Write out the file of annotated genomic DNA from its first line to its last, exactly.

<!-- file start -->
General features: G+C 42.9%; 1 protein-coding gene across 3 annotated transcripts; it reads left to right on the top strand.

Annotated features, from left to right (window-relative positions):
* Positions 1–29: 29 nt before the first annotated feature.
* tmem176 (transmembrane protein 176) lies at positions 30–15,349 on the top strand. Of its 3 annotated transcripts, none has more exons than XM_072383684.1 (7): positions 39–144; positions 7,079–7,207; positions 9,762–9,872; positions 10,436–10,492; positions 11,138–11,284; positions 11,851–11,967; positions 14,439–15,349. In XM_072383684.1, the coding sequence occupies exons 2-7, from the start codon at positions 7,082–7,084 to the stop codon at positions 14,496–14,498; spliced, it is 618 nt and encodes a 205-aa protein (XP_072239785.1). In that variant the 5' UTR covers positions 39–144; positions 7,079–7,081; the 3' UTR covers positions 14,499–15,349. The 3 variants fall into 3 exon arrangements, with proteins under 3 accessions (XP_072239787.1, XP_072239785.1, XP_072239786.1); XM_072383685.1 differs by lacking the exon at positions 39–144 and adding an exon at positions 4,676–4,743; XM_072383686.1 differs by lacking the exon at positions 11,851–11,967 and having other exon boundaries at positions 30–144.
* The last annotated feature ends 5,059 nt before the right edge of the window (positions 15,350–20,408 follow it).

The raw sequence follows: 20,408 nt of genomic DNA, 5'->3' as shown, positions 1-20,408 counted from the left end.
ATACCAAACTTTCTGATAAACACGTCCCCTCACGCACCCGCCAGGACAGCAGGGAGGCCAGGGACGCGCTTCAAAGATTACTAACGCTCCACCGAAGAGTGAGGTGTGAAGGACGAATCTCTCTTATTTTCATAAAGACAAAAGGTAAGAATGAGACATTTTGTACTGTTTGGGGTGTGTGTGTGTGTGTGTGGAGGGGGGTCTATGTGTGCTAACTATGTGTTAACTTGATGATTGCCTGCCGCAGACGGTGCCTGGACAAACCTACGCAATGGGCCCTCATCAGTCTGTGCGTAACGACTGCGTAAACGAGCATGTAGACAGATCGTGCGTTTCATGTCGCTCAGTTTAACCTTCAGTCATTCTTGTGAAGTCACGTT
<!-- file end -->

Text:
General features: G+C 42.9%; 1 protein-coding gene across 3 annotated transcripts; it reads left to right on the top strand.

Annotated features, from left to right (window-relative positions):
* Positions 1–29: 29 nt before the first annotated feature.
* tmem176 (transmembrane protein 176) lies at positions 30–15,349 on the top strand. Of its 3 annotated transcripts, none has more exons than XM_072383684.1 (7): positions 39–144; positions 7,079–7,207; positions 9,762–9,872; positions 10,436–10,492; positions 11,138–11,284; positions 11,851–11,967; positions 14,439–15,349. In XM_072383684.1, the coding sequence occupies exons 2-7, from the start codon at positions 7,082–7,084 to the stop codon at positions 14,496–14,498; spliced, it is 618 nt and encodes a 205-aa protein (XP_072239785.1). In that variant the 5' UTR covers positions 39–144; positions 7,079–7,081; the 3' UTR covers positions 14,499–15,349. The 3 variants fall into 3 exon arrangements, with proteins under 3 accessions (XP_072239787.1, XP_072239785.1, XP_072239786.1); XM_072383685.1 differs by lacking the exon at positions 39–144 and adding an exon at positions 4,676–4,743; XM_072383686.1 differs by lacking the exon at positions 11,851–11,967 and having other exon boundaries at positions 30–144.
* The last annotated feature ends 5,059 nt before the right edge of the window (positions 15,350–20,408 follow it).

The raw sequence follows: 20,408 nt of genomic DNA, 5'->3' as shown, positions 1-20,408 counted from the left end.
ATACCAAACTTTCTGATAAACACGTCCCCTCACGCACCCGCCAGGACAGCAGGGAGGCCAGGGACGCGCTTCAAAGATTACTAACGCTCCACCGAAGAGTGAGGTGTGAAGGACGAATCTCTCTTATTTTCATAAAGACAAAAGGTAAGAATGAGACATTTTGTACTGTTTGGGGTGTGTGTGTGTGTGTGTGGAGGGGGGTCTATGTGTGCTAACTATGTGTTAACTTGATGATTGCCTGCCGCAGACGGTGCCTGGACAAACCTACGCAATGGGCCCTCATCAGTCTGTGCGTAACGACTGCGTAAACGAGCATGTAGACAGATCGTGCGTTTCATGTCGCTCAGTTTAACCTTCAGTCATTCTTGTGAAGTCACGTT